These days, the early morning seder is vibrant, but along with the energy and happy commotion, there is another element as well. Hundreds of people file through the room each morning for chavrusas and shiurim while Rabbi Yedid sits at a table, delivering a shiur.

Most of the young people, off to work or school, stop by his table on the way out to wave and smile. They don’t interrupt the shiur and he doesn’t stop speaking, but he nods, smiles back — not a formal goodbye, but more in the way of children and their father, simply showing that the connection is alive and well.

Armed with his smile, they are ready to face the day, because in his smile, they see something — the expectation and the confidence that they are capable.

The Vision

With Torah throbbing in the shul, the next step was obvious.

The Syrian community is blessed with extraordinary institutions, but it was also growing exponentially and there was a need for more schools.

Rabbi Yedid knew what worked, and he set out to create a school based on the very same approach.

Y.D.E. (Darchei Aram Tzova, abbreviated to alef-reish-tzaddik, or Ere”tz) was created in 2011, and nearly a decade in, the astuteness of that original decision has been proven again and again.

With its boys and girls divisions for both elementary and high school, it numbers close to two thousand students. The yeshivah has sent forth talmidim to the most prestigious yeshivos, and also to academic and business programs of excellence. (In 2019, it was the recipient of Torah Umesorah’s “school of the year” award.)

“There is a belief in the power of a daf Gemara that governs everything,” one of the staff members tell me, “a deep-rooted desire to let every talmid feel that connection.”

The elementary schools — both the boys and girls divisions — have high standards, but instead of those standards making it exclusive, it has created a push in the community to be part of it. “Rabbi Yedid works with the parents, and if he feels a child will do well here, he’ll find space even when there is none,” says a staff member at the school. “But at the same time, there’s an understanding that the home is part of the process, that the parents are full partners.” And those partners have responded enthusiastically, as the school has become yet another way of elevating homes and families who want to be part of the network.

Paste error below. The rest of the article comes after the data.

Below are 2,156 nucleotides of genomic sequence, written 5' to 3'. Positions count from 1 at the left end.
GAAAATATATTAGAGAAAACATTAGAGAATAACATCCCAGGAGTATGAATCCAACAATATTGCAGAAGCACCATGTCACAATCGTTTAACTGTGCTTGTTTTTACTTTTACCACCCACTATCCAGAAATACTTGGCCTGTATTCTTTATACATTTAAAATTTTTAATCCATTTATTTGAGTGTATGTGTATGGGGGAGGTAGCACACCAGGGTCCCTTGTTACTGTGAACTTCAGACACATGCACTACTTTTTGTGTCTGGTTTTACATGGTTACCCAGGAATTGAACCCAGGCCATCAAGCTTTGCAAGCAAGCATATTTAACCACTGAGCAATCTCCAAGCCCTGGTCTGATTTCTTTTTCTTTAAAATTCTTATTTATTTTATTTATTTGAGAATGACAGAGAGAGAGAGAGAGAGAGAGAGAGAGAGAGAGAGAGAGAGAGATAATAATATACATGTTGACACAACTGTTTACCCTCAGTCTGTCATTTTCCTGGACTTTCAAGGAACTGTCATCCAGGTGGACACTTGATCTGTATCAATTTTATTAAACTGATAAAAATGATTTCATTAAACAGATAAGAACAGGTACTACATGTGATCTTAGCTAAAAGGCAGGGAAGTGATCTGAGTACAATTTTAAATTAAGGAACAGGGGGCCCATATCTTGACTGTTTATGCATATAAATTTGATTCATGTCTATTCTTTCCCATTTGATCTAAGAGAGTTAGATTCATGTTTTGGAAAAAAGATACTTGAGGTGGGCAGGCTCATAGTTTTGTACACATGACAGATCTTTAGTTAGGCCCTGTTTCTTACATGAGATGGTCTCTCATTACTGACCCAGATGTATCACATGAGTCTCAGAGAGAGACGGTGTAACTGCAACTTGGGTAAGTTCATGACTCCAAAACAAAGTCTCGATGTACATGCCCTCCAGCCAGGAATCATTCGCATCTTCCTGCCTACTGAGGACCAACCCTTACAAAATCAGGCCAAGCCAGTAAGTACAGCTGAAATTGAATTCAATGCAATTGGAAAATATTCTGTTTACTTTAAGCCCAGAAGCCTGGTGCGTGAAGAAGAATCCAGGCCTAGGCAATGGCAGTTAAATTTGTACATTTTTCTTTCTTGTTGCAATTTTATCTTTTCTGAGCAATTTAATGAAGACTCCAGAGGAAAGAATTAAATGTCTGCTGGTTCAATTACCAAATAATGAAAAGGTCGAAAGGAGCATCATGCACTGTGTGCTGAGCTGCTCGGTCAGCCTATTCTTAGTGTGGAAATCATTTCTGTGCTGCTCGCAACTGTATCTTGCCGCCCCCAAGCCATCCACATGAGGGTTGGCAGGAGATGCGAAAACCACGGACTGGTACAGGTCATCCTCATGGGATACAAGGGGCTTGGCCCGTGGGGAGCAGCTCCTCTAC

Rabbi Yedid, rabbi, speaker, and community leader, is somehow in the center of it too, his office at Y.D.E the headquarters for everything else.

He is the rosh yeshivah. He carries a big responsibility for the budget. He deals with hundreds of parents. But his tenth-grade talmidim see him simply as their devoted rebbi, with his calm, serene smile and unhurried air.

“What’s amazing about his shiur,” reflects one of the rebbeim, “is that as busy as he is, he prepares a serious, high-level shiur, even if it means he doesn’t get to sleep. Yet he’ll come into shiur armed with Rabi Akiva Eiger and the Ketzos, after spending hours organizing it perfectly, and if he sees that the boys need something else, then he’ll shift on a dime. If there is an idea in the Gemara that seems troubling in hashkafah, he’ll close his Gemara and tell the boys to do the same — and then just talk. He’s in no rush. They need to get it clear, and in his classroom, it’s always possible.”

That is the culture of the yeshivah. While others might frown on an overly familiar relationship between talmidim and their rebbi, at Y.D.E it’s normal for a rebbi to be getting text messages from a teenage talmid at midnight, looking for help with anything from a Tosafos question to a personal challenge to an issue at home.

“He had a vision, and he stuck to it, and he’s still running with it,” one of the lay leaders in the community tells me, “and rather than veer from it, he builds on it.”

The girls high school has that same focus on connection to teachers and chinuch as a 24-hour a day, 7-day a week job. “We aren’t trying to change anyone, but rather, to help them access what’s already there,” Rabbi Yedid says.